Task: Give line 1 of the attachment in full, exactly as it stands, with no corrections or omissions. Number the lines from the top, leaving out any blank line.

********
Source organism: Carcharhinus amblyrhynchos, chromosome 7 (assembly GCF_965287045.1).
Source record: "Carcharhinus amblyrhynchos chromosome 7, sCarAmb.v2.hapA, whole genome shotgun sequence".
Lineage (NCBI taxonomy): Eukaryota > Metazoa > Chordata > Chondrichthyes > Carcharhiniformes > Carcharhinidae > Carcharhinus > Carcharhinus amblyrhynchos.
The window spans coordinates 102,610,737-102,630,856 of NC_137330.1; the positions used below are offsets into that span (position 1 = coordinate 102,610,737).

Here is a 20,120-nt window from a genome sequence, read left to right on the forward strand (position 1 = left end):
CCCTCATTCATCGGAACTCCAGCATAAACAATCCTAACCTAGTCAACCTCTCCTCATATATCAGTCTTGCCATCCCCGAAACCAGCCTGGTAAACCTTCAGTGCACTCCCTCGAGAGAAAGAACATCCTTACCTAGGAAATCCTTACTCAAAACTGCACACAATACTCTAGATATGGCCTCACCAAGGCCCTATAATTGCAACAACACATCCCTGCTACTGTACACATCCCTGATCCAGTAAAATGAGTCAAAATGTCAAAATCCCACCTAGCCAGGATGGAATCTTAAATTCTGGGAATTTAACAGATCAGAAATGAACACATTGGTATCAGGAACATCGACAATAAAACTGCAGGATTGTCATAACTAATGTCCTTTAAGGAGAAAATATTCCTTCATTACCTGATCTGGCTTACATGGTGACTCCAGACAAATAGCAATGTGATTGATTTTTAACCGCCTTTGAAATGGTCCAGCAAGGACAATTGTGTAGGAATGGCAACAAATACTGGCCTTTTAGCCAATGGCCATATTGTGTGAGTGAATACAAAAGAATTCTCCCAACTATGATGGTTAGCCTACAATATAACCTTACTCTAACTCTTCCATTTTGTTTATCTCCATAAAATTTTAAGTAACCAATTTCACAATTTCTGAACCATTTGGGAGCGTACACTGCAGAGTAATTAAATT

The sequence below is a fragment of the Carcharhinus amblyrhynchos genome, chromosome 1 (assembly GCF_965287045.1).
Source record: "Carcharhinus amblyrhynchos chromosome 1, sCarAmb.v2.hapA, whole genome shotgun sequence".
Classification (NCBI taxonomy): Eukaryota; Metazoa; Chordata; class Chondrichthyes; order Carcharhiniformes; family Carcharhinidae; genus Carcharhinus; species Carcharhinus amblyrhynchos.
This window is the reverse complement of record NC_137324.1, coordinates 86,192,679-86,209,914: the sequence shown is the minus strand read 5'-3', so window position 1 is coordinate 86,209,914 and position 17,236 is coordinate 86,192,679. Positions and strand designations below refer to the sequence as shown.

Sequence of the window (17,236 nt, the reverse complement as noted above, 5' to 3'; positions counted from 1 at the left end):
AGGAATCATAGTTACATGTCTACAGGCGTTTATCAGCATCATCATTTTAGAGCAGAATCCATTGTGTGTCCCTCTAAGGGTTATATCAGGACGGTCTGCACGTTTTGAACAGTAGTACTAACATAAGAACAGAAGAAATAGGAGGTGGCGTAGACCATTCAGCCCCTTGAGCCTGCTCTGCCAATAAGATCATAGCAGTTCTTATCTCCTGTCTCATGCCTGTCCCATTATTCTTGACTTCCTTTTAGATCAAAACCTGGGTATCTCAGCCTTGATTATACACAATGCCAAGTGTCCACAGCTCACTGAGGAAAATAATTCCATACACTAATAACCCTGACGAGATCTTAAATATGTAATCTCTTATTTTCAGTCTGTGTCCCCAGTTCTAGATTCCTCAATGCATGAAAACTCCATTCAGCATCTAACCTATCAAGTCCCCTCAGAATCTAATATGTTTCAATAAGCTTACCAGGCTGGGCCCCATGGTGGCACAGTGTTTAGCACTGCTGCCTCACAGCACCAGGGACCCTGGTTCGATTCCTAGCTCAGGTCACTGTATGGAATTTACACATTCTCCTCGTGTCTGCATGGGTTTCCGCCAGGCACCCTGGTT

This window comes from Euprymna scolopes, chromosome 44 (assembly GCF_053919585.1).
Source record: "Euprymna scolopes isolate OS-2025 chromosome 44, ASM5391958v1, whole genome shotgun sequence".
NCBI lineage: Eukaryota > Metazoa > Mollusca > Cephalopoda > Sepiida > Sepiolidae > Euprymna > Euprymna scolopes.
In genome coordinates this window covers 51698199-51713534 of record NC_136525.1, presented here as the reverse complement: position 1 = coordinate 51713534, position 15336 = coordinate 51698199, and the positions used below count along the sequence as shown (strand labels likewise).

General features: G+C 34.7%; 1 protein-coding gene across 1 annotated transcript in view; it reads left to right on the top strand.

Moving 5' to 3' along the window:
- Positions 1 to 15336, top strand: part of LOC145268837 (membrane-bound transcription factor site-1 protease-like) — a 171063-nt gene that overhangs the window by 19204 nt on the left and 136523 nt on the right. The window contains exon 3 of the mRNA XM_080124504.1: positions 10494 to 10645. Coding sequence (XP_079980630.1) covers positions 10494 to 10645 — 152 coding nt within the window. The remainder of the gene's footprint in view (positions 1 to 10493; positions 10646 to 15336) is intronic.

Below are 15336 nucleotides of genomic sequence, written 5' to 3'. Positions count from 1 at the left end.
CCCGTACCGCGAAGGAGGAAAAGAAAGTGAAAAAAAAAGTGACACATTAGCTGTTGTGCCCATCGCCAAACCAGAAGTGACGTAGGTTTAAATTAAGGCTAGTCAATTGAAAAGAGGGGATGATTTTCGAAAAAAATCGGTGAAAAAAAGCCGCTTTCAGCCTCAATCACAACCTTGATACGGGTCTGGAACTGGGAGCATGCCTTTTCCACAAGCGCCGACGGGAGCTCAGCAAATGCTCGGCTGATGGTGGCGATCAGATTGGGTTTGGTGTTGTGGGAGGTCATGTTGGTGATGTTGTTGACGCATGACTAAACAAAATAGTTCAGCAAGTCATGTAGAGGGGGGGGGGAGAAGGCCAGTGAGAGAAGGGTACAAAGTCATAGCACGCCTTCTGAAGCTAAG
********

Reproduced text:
Source organism: Carcharhinus amblyrhynchos, chromosome 7 (assembly GCF_965287045.1).